Forest Whitaker To Present James Earl Jones With Lifetime Achievement SAG Award

James Earl Jones smiles for the press James Earl Jones smiles for the press

Forest Whitaker will present Screen Actors Guild’s 45th Life Achievement Award to James Earl Jones at the 15th Annual Screen Actors Guild Awards, executive producer and director Jeff Margolis announced today.

Whitaker joins a growing roster of actors who will honor their colleagues at the awards show, including Christina Applegate, Angela Bassett, Jon Hamm, John Krasinski, Eric McCormack, Kyra Sedgwick and William Shatner, who have all been previously announced.

Screen Actors Guild is honoring James Earl Jones for “his career achievement and humanitarian accomplishments.”

Past recipients of SAG’s Life Achievement Award include Charles Durning, Julie Andrews, Shirley Temple Black, James Garner, Karl Malden, Clint Eastwood, Edward Asner, Ossie Davis and Ruby Dee, Sidney Poitier, Kirk Douglas, Elizabeth Taylor, Angela Lansbury, Robert Redford and George Burns.

Forest Whitaker and James Earl Jones first starred together in 1996 in the television biopic “Rebound: The Life of Earl ‘The Goat’ Manigault,” which won a San Francisco International Film Festival Award and was nominated for an NAACP Image Award. They collaborated again in 2001 in the Emmy Award-winning television adaptation of Anne Rice’s “Feast of All Saints.”

Jones’ work in front of the cameras and on stage is as imposing as his magnificent basso profundo. He has appeared in countless television, film and stage productions over his 53-year career, including such films as the “Star Wars” trilogy, the “Lion King” films, “Primary Colors,” “Clear and Present Danger,” “The Hunt for Red October,” “Patriot Games,” “Field of Dreams,” “Coming to America” and many others.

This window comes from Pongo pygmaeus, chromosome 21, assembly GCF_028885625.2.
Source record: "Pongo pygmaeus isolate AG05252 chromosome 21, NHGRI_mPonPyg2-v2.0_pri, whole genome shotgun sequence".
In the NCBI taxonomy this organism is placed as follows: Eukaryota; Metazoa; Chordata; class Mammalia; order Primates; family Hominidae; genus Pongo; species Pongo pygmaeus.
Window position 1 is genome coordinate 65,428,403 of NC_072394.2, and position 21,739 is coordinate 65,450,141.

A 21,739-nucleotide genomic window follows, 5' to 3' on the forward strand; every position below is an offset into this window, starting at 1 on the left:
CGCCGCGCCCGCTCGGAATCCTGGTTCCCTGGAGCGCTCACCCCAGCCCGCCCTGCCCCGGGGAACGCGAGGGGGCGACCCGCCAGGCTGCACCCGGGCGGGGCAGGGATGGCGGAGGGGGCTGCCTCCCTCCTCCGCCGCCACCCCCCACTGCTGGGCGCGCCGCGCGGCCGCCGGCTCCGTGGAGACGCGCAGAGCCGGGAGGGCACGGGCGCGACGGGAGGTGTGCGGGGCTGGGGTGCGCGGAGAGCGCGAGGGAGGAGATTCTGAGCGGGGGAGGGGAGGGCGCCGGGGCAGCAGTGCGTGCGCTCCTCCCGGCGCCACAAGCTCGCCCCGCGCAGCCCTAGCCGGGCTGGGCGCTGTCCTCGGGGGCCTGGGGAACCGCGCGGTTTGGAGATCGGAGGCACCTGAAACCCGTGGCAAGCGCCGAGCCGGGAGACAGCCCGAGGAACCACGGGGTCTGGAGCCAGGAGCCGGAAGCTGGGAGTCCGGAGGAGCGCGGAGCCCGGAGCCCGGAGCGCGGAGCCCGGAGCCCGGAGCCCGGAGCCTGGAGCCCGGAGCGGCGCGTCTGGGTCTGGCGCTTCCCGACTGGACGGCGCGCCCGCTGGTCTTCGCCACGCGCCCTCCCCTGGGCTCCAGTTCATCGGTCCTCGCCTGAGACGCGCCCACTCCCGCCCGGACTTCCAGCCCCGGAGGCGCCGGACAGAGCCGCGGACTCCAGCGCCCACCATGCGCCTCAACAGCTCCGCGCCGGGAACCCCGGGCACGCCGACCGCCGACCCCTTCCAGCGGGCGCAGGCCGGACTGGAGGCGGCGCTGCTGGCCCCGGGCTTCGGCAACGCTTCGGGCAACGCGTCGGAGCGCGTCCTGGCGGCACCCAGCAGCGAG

His stature as one of the greatest actors of the past half-century has been underscored by numerous accolades. He received the National Medal of Arts in 1992 and a decade later was a Kennedy Center Honoree. Screen Actors Guild previously honored Jones in 1995 with an Actor nomination for his portrayal of South African priest Stephen Kumalo in the film adaptation of the Alan Paton classic, “Cry, the Beloved Country.” His role as Gabriel Bird on the television series “Gabriel’s Fire” earned him an Emmy, NAACP Image Award, and a Golden Globe nomination.

In 1969, Jones won a Tony for his breakthrough role as boxer Jack Johnson in the Broadway hit, “The Great White Hope.” His work in the 1970 film adaptation also garnered him an Oscar nomination and a Golden Globe and landed him on the cover of “Newsweek.” He won a second Tony in 1987 for August Wilson’s “Fences,” in which he played a former baseball player who finds it difficult to communicate with his son, and a Tony nomination in 1995 for the critically acclaimed revival of “On Golden Pond,” playing crotchety Norman Thayer opposite Leslie Uggams. Jones returned to Broadway this year to portray Big Daddy in a revival of “Cat On A Hot Tin Roof,” starring with Terrance Howard, Anika Noni Rose and Phylicia Rashad.

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